Director : James Gunn
Screenplay : James Gunn
MPAA Rating : R
Year of Release : 2006
Stars : Nathan Fillion (Bill Pardy), Elizabeth Banks (Starla Grant), Michael Rooker (Grant Grant), Gregg Henry (Jack MacReady), Tania Saulnier (Kylie Strutemyer), Brenda James (Brenda Gutierrez), Don Thompson (Wally), Jennifer Copping (Margaret), Jenna Fischer (Shelby), Haig Sutherland (Trevor)
James Gunn has clearly spent much of his life binging on trashy horror movies, and his directorial debut Slither is, in more ways than one, a regurgitation of everything he has consumed. And, gross as that may sound, I mean it as a compliment.
Slither is an absurdly funny, creepy-gross sci-fi/horror hybrid that is bulging at the seams with references to horror movies new and old, serious and campy, profound and forgettable. In one of the movie's most memorable scenes, a woman who has blown up to the size of a small bus literally explodes in a gooey geyser of space-alien worms, suggesting in one fleeting sick-o moment what the movie as a whole is all about. As one character aptly puts it, "That's some f----d-up s--t."
Slither takes place in a small Southern town, but rather than suggesting pastoral tranquility on the verge of disruption, Gunn gives us a community that seems to have taken in every reject from the surrounding areas, resulting in a freak-show atmosphere before the aliens even arrive. Said aliens crash-land in a meteor (shades of 1958's The Blob) that is discovered by Grant Grant (Michael Rooker), a gruff local businessman with a shaved head and square serial-killer glasses (not incidentally, Rooker played the lead in John McNaughton's 1990 stone-faced film Henry: Portrait of a Serial Killer). Grant is immediately infected by a projectile alien worm shot out of the blobbish slug that emerged from the meteor. The worm goes straight to his brain and takes over his body (shades of 1986's Night of the Creeps).
Grant's beautiful, but increasingly disinterested trophy wife Starla (Elizabeth Banks) begins to sense a change in her husband, especially when long, fanged tentacles start emerging from the middle of his mutated chest. Grant uses said tentacles to infect another woman in town who becomes the aforementioned human womb that explodes in a shower of alien slugs (shades of David Cronenberg's 1975 allegorical gross-out Shivers) that quickly scamper off to take over everyone in town (shades of 1956's Invasion of the Body Snatchers) and turn them into lumbering, flesh-eating zombies (shades of 1968's Night of the Living Dead).
The only thing standing between the space slugs and total domination (which, in a weird flashback, we see has already happened once when they took out the dinosaurs 65 millions years ago) is Bill Pardy (Serenity's Nathan Fillion, who looks like a dead ringer for Arrested Development's Jason Bateman), the requisite nice guy and local sheriff who has carried a torch for Starla since high school. He assembles a motley crew of defenders, including the town's hilariously foul-mouthed mayor (Gregg Henry) and a teen girl (Tania Saulnier) whose entire family was taken over by the slugs.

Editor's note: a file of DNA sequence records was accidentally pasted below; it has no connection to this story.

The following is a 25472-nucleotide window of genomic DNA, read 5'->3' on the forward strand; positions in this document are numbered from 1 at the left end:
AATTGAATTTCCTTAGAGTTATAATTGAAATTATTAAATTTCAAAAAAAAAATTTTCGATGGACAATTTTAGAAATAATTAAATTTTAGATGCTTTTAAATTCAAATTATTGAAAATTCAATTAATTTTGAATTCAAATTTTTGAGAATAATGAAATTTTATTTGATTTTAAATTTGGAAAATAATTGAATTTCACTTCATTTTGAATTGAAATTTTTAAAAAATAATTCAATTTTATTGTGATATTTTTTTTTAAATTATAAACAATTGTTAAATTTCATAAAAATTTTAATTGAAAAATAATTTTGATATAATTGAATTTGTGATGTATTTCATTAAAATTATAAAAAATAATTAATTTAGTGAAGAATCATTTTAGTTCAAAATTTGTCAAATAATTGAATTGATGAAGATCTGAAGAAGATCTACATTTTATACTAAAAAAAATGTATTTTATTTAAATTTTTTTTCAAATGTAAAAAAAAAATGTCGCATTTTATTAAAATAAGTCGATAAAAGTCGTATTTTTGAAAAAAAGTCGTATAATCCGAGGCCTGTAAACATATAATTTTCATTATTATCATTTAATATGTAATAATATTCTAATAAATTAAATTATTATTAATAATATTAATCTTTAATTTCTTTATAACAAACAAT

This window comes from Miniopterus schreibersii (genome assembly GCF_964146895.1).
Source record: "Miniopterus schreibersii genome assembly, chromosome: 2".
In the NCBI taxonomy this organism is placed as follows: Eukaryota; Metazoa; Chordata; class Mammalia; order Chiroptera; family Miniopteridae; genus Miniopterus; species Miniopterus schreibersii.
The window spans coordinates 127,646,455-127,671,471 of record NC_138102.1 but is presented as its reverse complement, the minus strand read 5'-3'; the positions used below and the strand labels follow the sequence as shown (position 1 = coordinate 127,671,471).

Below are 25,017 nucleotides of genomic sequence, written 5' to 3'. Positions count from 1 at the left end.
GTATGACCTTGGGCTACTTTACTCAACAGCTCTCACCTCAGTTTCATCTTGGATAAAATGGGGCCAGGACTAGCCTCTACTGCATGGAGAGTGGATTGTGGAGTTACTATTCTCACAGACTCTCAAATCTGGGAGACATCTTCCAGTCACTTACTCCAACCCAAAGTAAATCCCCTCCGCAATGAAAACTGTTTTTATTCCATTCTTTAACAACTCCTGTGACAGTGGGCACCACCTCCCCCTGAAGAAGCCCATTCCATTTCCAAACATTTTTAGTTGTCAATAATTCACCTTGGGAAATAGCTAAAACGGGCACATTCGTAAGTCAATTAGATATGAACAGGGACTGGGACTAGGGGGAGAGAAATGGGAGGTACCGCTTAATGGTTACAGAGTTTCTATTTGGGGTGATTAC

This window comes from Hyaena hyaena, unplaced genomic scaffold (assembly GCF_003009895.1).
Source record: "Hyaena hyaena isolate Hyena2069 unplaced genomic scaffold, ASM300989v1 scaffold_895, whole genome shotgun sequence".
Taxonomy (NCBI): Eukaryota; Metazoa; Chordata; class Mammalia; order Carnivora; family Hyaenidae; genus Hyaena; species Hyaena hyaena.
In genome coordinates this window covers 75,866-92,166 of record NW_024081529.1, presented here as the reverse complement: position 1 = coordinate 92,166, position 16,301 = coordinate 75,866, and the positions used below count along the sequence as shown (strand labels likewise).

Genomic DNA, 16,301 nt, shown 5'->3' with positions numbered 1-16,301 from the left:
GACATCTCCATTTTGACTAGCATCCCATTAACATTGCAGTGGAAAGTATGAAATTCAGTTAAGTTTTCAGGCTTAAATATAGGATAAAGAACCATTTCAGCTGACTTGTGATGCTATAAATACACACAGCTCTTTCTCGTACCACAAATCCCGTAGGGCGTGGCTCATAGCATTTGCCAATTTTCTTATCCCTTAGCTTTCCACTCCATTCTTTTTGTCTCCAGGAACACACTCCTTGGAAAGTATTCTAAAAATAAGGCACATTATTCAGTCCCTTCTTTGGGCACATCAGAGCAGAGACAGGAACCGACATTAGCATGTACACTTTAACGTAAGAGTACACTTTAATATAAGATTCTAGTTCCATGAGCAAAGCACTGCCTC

Gunn, a veteran of the infamous Troma studio (he gives a shout-out to his old employer by showing one of his characters watching their flagship movie The Toxic Avenger), has a beautifully warped sense of humor that never becomes parodic enough to let the air out of Slither's scarier moments. He gooses the audience along with hints of nastiness to come, and he delivers time and time again, clearly taking advantage of the MPAA's increasing leniency on graphic horror violence (we see everything from half a head blown away by a shotgun, to one character who is literally sliced right in half). The movie's jokey-campy tone makes the guts and gore funny, rather than horrifying, but never to the point of abject silliness.
Gunn also wrote the 2004 remake of George A. Romero's Dawn of the Dead (1978), and he clearly took to heart Romero's tendency to lace his blackly comic zombie epics with social commentary. Watching Slither, it's hard to not to connect the town's seemingly insatiable need to consume (when the movie begins, it is the opening of deer season, which is celebrated with booziness and gluttony) with the invading aliens, whose primary goal appears to be the same. It isn't accidental that the movie's grisly climax ends with Grant and Starla's banally picture-picture Pottery Barn mansion drenched in slime and gore.
The movie is awash with images of zombified townspeople eagerly consuming raw meat and moaning about their hunger, and what's striking is how little things have essentially changed from before the invasion. The space slugs may be ghastly critters that look like writhing turkey necks and share a callous central consciousness, but their most horrifying quality may very well be that they simply bring out the worst in their victims.
Copyright ©2006 James Kendrick
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All images copyright ©2006 Universal Pictures